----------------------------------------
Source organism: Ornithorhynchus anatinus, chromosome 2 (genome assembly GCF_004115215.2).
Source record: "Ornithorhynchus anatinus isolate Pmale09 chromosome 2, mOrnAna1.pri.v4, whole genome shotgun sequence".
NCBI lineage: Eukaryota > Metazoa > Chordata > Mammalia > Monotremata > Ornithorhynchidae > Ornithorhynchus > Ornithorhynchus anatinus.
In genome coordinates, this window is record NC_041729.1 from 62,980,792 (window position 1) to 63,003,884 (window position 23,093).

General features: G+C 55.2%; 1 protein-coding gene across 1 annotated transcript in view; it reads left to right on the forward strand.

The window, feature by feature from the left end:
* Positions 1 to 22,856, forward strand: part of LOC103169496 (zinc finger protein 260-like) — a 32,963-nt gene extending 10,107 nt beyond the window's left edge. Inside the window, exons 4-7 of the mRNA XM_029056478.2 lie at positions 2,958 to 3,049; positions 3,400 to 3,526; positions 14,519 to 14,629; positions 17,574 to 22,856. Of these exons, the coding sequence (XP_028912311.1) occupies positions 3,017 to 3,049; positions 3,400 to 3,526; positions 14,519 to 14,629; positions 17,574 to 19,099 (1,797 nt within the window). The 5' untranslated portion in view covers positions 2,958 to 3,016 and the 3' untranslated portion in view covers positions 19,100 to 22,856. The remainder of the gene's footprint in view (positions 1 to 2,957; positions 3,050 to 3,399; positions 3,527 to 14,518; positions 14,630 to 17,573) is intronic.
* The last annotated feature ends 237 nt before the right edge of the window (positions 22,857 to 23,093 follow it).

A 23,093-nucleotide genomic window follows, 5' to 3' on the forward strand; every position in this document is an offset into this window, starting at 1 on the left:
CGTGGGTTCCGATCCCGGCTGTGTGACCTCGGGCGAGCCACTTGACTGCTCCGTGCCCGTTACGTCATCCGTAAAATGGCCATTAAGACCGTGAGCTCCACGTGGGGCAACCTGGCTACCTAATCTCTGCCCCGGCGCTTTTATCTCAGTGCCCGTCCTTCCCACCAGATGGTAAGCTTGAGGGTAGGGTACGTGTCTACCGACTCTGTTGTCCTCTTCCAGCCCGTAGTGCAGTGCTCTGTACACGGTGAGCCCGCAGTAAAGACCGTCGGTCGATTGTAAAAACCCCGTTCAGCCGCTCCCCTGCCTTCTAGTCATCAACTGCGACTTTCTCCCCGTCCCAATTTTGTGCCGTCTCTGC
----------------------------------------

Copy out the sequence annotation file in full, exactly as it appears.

Source organism: Ornithorhynchus anatinus, chromosome 2 (genome assembly GCF_004115215.2).
Source record: "Ornithorhynchus anatinus isolate Pmale09 chromosome 2, mOrnAna1.pri.v4, whole genome shotgun sequence".
NCBI lineage: Eukaryota > Metazoa > Chordata > Mammalia > Monotremata > Ornithorhynchidae > Ornithorhynchus > Ornithorhynchus anatinus.
In genome coordinates, this window is record NC_041729.1 from 62,980,792 (window position 1) to 63,003,884 (window position 23,093).

General features: G+C 55.2%; 1 protein-coding gene across 1 annotated transcript in view; it reads left to right on the forward strand.

The window, feature by feature from the left end:
* Positions 1 to 22,856, forward strand: part of LOC103169496 (zinc finger protein 260-like) — a 32,963-nt gene extending 10,107 nt beyond the window's left edge. Inside the window, exons 4-7 of the mRNA XM_029056478.2 lie at positions 2,958 to 3,049; positions 3,400 to 3,526; positions 14,519 to 14,629; positions 17,574 to 22,856. Of these exons, the coding sequence (XP_028912311.1) occupies positions 3,017 to 3,049; positions 3,400 to 3,526; positions 14,519 to 14,629; positions 17,574 to 19,099 (1,797 nt within the window). The 5' untranslated portion in view covers positions 2,958 to 3,016 and the 3' untranslated portion in view covers positions 19,100 to 22,856. The remainder of the gene's footprint in view (positions 1 to 2,957; positions 3,050 to 3,399; positions 3,527 to 14,518; positions 14,630 to 17,573) is intronic.
* The last annotated feature ends 237 nt before the right edge of the window (positions 22,857 to 23,093 follow it).

A 23,093-nucleotide genomic window follows, 5' to 3' on the forward strand; every position in this document is an offset into this window, starting at 1 on the left:
CGTGGGTTCCGATCCCGGCTGTGTGACCTCGGGCGAGCCACTTGACTGCTCCGTGCCCGTTACGTCATCCGTAAAATGGCCATTAAGACCGTGAGCTCCACGTGGGGCAACCTGGCTACCTAATCTCTGCCCCGGCGCTTTTATCTCAGTGCCCGTCCTTCCCACCAGATGGTAAGCTTGAGGGTAGGGTACGTGTCTACCGACTCTGTTGTCCTCTTCCAGCCCGTAGTGCAGTGCTCTGTACACGGTGAGCCCGCAGTAAAGACCGTCGGTCGATTGTAAAAACCCCGTTCAGCCGCTCCCCTGCCTTCTAGTCATCAACTGCGACTTTCTCCCCGTCCCAATTTTGTGCCGTCTCTGC